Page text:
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Take 2

A different spin on sports by The Seattle Times staff and readers.

January 28, 2013 at 3:00 PM

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Pro Bowl: Why NFL should throw a flag on softest all-star game

Marc Singer, 42, is a lifelong Seahawks fan who grew up in the Seattle area but now resides in San Diego. He runs his own business from home, which allows far too much freedom to blow off his responsibilities and be a fan.

Maybe NFL Commissioner Roger Goodell should consider throwing a flag on the Pro Bowl.

Flag football, that is.

Considering that the injury potential is so great in a competitive tackle football game, maybe the Pro Bowl should be played as a flag-football game. All the rules of regular football in play, just without the tackling.

Sounds ridiculous, I know, but keep reading.

Think rugby toughness, but with NFL rules.Think NFL games without the threat of concussions and career-ending injuries. Think of a compelling competition pitting the league's best against the best. Think of something actually more like the games we crave on Sundays than the game we just saw this past Sunday.

Wouldn't it be more fun to watch these guys without helmets, playing harder, than it is to watch them with helmets, playing softer? Anyone who watched some of the NFL fiercest players almost spooning instead of tackling knows what I mean. Most people consider it the worst of the major pro sport all-star games, and that's saying something.

Playing flag football would be mean a ton of action, and we would see their faces, which is cool. The buzzword in the social-media world is “accessibility.” What’s more accessible than seeing our favorite NFL stars’ faces while playing?

And you know the players would like it. I mean, right now the NFL has to threaten them with a penalty just to get them to keep their helmets on.

Without the threat of injury, the competitive nature of these athletes’ personalities (aka egos) would make it a truly exciting battle. Without pads, their athleticism would be on display.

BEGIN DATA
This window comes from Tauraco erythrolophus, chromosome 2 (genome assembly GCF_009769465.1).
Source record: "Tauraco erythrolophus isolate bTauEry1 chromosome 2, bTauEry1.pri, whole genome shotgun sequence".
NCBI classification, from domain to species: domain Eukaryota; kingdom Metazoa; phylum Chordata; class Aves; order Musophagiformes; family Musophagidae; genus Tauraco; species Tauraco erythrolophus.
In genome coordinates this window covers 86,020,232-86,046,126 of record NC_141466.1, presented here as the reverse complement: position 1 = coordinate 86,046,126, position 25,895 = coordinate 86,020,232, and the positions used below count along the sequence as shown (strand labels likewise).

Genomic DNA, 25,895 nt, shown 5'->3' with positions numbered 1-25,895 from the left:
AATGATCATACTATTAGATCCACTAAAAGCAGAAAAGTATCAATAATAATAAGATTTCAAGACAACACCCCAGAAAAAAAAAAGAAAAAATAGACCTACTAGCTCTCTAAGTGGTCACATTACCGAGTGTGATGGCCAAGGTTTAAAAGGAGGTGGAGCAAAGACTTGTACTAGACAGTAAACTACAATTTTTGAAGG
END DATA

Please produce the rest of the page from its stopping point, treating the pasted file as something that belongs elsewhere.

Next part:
Some amazingly entertaining flag-football contests have been played in large stadiums with teams made up of amateurs, ex-college players, and former high-school stars. Massive flag-football tournaments take place throughout the country, year round.

If the Pro Bowl was a flag football game, the NFL could still have its showcase, play an exciting, competitive game, still give the fans their football. All while not having to pretend that everyone gave it their all (fooling no one in the process).

Weak, you say? In reality, flag football is fast and hard fought. And most pro-football players have played competitive flag football at some point.

Maybe it’s time the NFL was honest about the fact that this sport doesn’t lend itself to a meaningless exhibition game. It barely lends itself to meaningful exhibition games.

Everyone chuckled when Ed Hochuli, head referee for Sunday's game, opened his microphone and announced: “Yes, there are actually penalties in the Pro Bowl ...” Right in the middle of the game.

What more proof does the NFL need that it's time to throw a few more flags?

If you’d like to write a Take 2 post, email Sports Editor Don Shelton at dshelton@seattletimes.com or sports@seattletimes.com


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I agree that it is very soft, but to say for the NFL to throw in the towel is ridiculou... MORE
If you don't like it then don't watch it! I watched the entire game and enjoyed it ... MORE
What about the linemen? If you allow contact, you defeat the purpose of flag. If you... MORE

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